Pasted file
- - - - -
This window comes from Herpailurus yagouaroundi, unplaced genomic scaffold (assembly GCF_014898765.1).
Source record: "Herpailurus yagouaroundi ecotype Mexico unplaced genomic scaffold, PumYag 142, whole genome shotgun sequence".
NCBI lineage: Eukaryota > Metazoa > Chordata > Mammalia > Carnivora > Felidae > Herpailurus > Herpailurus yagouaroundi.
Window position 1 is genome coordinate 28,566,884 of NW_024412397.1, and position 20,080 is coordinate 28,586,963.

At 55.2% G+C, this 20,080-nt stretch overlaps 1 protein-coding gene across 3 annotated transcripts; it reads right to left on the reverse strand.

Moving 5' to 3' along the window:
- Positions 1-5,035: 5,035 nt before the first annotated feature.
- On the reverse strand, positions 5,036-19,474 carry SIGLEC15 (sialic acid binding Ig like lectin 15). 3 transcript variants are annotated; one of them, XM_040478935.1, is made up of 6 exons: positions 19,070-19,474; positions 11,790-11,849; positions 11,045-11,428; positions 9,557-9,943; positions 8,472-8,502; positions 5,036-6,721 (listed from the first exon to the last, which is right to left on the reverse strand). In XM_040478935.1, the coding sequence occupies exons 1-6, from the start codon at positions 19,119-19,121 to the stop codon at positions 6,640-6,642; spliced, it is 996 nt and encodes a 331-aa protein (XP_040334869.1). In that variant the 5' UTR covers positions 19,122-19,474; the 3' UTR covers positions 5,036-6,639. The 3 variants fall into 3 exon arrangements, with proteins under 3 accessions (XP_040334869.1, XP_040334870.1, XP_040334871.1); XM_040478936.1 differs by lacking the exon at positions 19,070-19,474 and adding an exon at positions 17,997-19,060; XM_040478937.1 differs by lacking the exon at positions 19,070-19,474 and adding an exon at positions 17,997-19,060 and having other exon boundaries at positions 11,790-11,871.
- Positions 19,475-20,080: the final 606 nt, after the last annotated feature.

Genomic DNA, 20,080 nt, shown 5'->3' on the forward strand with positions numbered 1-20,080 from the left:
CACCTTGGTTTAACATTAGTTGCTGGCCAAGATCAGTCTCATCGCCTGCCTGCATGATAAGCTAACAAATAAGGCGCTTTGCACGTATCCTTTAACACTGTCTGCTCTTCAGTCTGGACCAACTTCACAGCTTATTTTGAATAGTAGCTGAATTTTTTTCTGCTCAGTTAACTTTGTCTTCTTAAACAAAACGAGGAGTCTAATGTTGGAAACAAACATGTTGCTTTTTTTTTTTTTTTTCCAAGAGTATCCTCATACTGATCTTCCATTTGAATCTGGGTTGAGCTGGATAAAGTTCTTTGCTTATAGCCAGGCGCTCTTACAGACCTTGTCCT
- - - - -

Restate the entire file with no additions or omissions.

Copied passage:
This window comes from Herpailurus yagouaroundi, unplaced genomic scaffold (assembly GCF_014898765.1).
Source record: "Herpailurus yagouaroundi ecotype Mexico unplaced genomic scaffold, PumYag 142, whole genome shotgun sequence".
NCBI lineage: Eukaryota > Metazoa > Chordata > Mammalia > Carnivora > Felidae > Herpailurus > Herpailurus yagouaroundi.
Window position 1 is genome coordinate 28,566,884 of NW_024412397.1, and position 20,080 is coordinate 28,586,963.

At 55.2% G+C, this 20,080-nt stretch overlaps 1 protein-coding gene across 3 annotated transcripts; it reads right to left on the reverse strand.

Moving 5' to 3' along the window:
- Positions 1-5,035: 5,035 nt before the first annotated feature.
- On the reverse strand, positions 5,036-19,474 carry SIGLEC15 (sialic acid binding Ig like lectin 15). 3 transcript variants are annotated; one of them, XM_040478935.1, is made up of 6 exons: positions 19,070-19,474; positions 11,790-11,849; positions 11,045-11,428; positions 9,557-9,943; positions 8,472-8,502; positions 5,036-6,721 (listed from the first exon to the last, which is right to left on the reverse strand). In XM_040478935.1, the coding sequence occupies exons 1-6, from the start codon at positions 19,119-19,121 to the stop codon at positions 6,640-6,642; spliced, it is 996 nt and encodes a 331-aa protein (XP_040334869.1). In that variant the 5' UTR covers positions 19,122-19,474; the 3' UTR covers positions 5,036-6,639. The 3 variants fall into 3 exon arrangements, with proteins under 3 accessions (XP_040334869.1, XP_040334870.1, XP_040334871.1); XM_040478936.1 differs by lacking the exon at positions 19,070-19,474 and adding an exon at positions 17,997-19,060; XM_040478937.1 differs by lacking the exon at positions 19,070-19,474 and adding an exon at positions 17,997-19,060 and having other exon boundaries at positions 11,790-11,871.
- Positions 19,475-20,080: the final 606 nt, after the last annotated feature.

Genomic DNA, 20,080 nt, shown 5'->3' on the forward strand with positions numbered 1-20,080 from the left:
CACCTTGGTTTAACATTAGTTGCTGGCCAAGATCAGTCTCATCGCCTGCCTGCATGATAAGCTAACAAATAAGGCGCTTTGCACGTATCCTTTAACACTGTCTGCTCTTCAGTCTGGACCAACTTCACAGCTTATTTTGAATAGTAGCTGAATTTTTTTCTGCTCAGTTAACTTTGTCTTCTTAAACAAAACGAGGAGTCTAATGTTGGAAACAAACATGTTGCTTTTTTTTTTTTTTTTCCAAGAGTATCCTCATACTGATCTTCCATTTGAATCTGGGTTGAGCTGGATAAAGTTCTTTGCTTATAGCCAGGCGCTCTTACAGACCTTGTCCT